October 21, 2019
A few years back someone shared a story with me about a young girl, just 10 years old, running her own egg business on Block Island, Rhode Island. The story stuck with me, and I knew that someday we would get the opportunity to meet her! On a recent trip to Rhode Island, the crew and I made the hour-long and very bumpy ride across twelve miles of Atlantic Ocean and landed ourselves in Block Island. There we were met at the dock by Cathy Payne, Bailey’s grandmother and the FarmHer who has passed her love of the land and animals on to Bailey, her granddaughter. Bailey, who is 12 now had just gotten out of school and was going to meet us at the farm. We followed Cathy around the windy island roads which quickly turned from traditional New England housing to open land, filled with grasses, trees, and ponds. We bumped our way down a half-mile drive to the farm. Cathy explained that her ancestors had inhabited the island in 1661, and that Bailey is now the 14th generation to farm the land. Cathy has gone to great lengths to preserve the land, which is so important to her. On a tiny island where open land is few and far between, Cathy maintains just one of the two farms left. There we met Bailey and the two were off, to show me around the farm.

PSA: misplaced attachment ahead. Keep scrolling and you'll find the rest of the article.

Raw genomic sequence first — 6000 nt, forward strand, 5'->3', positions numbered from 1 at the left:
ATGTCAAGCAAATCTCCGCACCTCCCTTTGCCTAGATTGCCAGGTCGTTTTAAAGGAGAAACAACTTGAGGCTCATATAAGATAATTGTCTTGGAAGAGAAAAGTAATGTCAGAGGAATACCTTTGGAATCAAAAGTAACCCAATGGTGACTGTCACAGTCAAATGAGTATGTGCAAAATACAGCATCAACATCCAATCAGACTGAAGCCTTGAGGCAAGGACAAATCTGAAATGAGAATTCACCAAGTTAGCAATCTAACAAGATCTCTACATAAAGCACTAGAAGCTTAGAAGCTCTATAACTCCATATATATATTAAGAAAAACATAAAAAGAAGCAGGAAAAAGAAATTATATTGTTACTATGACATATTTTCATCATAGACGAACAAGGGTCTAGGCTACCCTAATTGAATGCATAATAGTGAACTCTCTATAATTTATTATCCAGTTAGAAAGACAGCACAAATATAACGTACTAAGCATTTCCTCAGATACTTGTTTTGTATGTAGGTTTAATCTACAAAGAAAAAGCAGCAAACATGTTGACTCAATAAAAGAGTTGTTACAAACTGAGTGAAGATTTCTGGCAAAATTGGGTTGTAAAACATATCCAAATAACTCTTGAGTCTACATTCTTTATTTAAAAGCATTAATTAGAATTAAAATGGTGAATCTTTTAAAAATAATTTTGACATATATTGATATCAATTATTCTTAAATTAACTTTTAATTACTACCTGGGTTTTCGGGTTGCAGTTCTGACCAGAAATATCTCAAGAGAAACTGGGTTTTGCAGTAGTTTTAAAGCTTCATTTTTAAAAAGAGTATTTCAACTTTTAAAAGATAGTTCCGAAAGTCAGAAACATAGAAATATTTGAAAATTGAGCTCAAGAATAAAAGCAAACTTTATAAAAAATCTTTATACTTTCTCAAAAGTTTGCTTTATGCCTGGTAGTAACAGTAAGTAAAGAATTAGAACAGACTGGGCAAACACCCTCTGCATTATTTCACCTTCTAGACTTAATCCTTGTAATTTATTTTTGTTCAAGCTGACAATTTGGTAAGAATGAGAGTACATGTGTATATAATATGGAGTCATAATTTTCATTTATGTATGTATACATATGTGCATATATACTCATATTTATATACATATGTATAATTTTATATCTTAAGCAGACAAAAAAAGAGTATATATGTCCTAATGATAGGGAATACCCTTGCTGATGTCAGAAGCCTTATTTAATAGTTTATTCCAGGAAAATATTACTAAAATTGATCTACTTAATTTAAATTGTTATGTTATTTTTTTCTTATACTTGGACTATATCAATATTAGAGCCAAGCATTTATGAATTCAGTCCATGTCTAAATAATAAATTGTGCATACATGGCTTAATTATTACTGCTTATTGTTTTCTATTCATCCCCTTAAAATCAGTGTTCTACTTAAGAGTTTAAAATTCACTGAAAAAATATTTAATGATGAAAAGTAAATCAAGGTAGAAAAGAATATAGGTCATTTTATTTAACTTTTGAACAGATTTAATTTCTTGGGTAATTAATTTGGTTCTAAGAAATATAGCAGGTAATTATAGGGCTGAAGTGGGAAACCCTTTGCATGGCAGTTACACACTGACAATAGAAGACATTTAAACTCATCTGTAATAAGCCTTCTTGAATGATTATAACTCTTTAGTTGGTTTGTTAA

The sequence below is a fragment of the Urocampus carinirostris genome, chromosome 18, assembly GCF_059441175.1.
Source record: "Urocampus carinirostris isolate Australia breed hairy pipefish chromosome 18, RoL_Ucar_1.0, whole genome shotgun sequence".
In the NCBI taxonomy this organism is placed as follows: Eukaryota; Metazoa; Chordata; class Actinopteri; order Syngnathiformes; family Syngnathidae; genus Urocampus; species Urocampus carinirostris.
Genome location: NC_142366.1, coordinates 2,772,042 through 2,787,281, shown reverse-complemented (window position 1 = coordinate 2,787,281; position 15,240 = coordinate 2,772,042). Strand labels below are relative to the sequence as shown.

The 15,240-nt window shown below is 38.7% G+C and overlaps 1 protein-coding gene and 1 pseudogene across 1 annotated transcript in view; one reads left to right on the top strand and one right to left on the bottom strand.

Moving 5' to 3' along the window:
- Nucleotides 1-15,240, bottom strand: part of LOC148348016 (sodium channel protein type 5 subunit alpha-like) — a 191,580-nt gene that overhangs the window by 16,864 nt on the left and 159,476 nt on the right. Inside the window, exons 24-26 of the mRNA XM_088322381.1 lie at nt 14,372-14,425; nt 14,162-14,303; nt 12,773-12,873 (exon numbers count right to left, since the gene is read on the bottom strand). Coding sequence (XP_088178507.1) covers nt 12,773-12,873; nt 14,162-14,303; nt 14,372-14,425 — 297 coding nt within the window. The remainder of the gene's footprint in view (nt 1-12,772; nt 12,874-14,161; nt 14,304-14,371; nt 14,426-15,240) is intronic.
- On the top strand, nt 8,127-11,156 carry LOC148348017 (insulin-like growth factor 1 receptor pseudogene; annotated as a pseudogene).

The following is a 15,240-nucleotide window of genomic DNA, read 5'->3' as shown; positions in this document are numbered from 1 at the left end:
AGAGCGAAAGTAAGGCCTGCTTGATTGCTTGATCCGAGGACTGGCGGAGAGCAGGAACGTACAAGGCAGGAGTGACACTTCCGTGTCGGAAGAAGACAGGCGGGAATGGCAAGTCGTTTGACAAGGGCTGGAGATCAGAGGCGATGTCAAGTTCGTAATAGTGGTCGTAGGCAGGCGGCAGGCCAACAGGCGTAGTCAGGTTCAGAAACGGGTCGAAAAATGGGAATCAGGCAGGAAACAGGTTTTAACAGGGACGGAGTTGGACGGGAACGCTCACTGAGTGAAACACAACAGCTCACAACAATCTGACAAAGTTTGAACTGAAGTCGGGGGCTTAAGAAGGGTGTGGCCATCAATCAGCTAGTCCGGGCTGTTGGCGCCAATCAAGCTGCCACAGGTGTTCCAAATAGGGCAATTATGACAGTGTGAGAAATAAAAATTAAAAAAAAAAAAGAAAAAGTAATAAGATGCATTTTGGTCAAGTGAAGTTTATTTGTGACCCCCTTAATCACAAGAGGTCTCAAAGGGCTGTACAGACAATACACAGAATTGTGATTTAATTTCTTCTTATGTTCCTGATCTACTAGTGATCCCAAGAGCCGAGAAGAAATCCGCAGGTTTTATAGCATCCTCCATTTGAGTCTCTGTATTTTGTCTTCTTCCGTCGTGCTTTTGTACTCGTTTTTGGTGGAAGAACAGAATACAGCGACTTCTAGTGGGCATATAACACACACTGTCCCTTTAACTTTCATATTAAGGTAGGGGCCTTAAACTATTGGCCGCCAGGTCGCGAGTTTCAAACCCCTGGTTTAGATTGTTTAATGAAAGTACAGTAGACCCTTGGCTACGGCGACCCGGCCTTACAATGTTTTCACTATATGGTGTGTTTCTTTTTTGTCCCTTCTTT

Cathy has watched Bailey while her parents work since she was a tiny baby, so farm life is a part of who Bailey is now at 12. A few years ago Bailey started showing more of an interest in the farm and Cathy took the opportunity as a learning lesson for the young girl.
They expanded the flock of chickens and Bailey took on more responsibility, caring for the birds and collecting eggs to deliver to customers and sell at the farmers market. Today they have around 300 chickens in their flock and plenty of eggs to go around the island grocery store, local hotels, bed and breakfasts, and other customers.
With Bailey’s success at the farmers market, Cathy has added on to the learning opportunities for her only granddaughter and recently added in an apple orchard and blueberry bushes. She is looking to the future and the fruit these will eventually provide. Additionally, the FarmHers are growing a variety of herbs and have even expanded to cut flowers this year to meet the requests of their customers.
We finished up our day at one of Bailey’s regular customers, a Bed and Breakfast, where the owner and chef uses the fresh eggs for breakfast each morning. Meeting Cathy and Bailey felt a little bit like a dream come true for this Iowa girl. From the ferry ride to the island, the devotion of the family to the land that is their heritage and the uniqueness of the farm, it was a day unlike any other. Seeing a young girl who doesn’t know any other farmers, follow in her grandmother’s footsteps was heartwarming. I have no doubt that Cathy has handed her love of the land down to Bailey and together, the women will continue to carry on their heritage while providing fresh food and produce to the residents and visitors on Block Island.
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